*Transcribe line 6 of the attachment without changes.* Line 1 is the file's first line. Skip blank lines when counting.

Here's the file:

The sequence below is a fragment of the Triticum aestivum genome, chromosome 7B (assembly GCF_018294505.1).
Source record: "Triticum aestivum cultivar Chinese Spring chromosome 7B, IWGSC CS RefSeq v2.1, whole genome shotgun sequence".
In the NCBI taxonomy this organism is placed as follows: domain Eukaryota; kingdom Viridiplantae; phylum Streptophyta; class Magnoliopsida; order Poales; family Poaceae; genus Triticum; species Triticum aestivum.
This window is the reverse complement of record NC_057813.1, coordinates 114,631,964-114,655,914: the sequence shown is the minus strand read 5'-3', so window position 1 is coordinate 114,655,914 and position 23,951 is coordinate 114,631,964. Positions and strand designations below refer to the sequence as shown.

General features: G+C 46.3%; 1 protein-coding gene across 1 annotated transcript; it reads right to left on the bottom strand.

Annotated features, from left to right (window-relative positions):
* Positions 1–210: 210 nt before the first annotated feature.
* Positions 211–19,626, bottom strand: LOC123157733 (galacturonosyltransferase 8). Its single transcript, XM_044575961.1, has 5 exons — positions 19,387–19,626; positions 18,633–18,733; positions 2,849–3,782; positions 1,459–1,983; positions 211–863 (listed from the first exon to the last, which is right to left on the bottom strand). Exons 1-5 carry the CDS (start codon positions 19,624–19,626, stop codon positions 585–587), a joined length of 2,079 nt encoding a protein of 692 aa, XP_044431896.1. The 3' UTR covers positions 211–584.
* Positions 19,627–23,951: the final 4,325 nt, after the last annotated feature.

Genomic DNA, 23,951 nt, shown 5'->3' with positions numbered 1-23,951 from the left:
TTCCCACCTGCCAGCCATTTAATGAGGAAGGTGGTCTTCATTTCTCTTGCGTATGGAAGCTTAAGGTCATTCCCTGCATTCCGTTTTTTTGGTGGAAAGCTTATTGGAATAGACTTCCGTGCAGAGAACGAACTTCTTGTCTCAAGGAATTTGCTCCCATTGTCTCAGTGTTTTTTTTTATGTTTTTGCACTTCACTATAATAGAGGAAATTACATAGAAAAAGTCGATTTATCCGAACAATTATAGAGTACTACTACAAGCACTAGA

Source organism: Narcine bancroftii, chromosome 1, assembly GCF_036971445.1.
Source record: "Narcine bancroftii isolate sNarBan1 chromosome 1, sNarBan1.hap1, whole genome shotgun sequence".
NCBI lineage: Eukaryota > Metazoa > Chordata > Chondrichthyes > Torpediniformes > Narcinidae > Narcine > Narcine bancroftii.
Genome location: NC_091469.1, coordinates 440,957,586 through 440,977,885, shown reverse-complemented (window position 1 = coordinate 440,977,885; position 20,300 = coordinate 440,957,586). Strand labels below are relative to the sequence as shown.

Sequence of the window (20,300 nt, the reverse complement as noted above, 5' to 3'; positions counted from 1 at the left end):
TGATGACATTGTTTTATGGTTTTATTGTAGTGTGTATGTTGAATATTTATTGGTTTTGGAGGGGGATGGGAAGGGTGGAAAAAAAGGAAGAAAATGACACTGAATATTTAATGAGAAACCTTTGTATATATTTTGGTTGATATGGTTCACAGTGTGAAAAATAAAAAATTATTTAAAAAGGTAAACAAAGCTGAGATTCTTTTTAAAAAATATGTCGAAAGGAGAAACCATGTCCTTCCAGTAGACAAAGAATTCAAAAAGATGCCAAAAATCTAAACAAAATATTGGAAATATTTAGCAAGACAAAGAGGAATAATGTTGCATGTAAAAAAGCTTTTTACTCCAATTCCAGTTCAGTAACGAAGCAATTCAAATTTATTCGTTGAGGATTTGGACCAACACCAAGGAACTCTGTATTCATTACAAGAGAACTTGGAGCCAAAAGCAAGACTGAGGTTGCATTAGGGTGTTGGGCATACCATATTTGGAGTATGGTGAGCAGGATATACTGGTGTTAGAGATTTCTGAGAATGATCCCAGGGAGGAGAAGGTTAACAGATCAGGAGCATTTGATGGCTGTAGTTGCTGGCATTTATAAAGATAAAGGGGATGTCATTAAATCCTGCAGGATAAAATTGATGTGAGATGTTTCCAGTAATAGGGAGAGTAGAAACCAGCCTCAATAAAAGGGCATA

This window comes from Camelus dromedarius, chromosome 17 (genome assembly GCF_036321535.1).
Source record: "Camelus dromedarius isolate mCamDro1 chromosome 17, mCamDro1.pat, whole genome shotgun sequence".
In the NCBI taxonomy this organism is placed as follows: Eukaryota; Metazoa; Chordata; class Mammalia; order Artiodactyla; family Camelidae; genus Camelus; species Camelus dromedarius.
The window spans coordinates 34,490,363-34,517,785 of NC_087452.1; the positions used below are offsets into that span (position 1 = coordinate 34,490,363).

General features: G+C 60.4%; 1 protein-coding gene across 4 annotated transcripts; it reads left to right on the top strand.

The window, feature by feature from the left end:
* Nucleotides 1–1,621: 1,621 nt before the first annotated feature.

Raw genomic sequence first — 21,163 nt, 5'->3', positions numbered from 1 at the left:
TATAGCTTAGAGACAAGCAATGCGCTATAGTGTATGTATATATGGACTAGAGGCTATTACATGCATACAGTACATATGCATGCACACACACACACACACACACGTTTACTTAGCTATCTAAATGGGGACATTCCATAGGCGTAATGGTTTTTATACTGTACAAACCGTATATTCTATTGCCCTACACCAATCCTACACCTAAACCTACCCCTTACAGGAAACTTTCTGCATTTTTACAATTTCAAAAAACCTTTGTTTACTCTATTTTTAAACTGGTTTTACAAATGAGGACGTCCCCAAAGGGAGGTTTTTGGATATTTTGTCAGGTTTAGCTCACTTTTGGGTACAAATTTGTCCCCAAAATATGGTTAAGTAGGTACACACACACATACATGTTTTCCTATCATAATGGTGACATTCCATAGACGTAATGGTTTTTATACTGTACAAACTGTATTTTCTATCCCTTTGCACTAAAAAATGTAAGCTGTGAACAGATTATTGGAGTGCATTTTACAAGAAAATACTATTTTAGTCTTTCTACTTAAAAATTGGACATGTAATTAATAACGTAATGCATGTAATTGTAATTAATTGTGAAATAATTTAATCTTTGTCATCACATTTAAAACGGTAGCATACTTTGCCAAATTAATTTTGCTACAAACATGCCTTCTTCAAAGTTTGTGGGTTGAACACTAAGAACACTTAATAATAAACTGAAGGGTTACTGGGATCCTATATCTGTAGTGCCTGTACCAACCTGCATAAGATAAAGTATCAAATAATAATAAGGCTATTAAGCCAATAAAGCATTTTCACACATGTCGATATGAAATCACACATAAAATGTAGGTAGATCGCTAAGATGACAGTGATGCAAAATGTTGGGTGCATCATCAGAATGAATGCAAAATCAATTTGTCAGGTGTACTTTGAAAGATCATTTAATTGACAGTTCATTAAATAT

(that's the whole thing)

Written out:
Annotated features, from left to right (window-relative positions):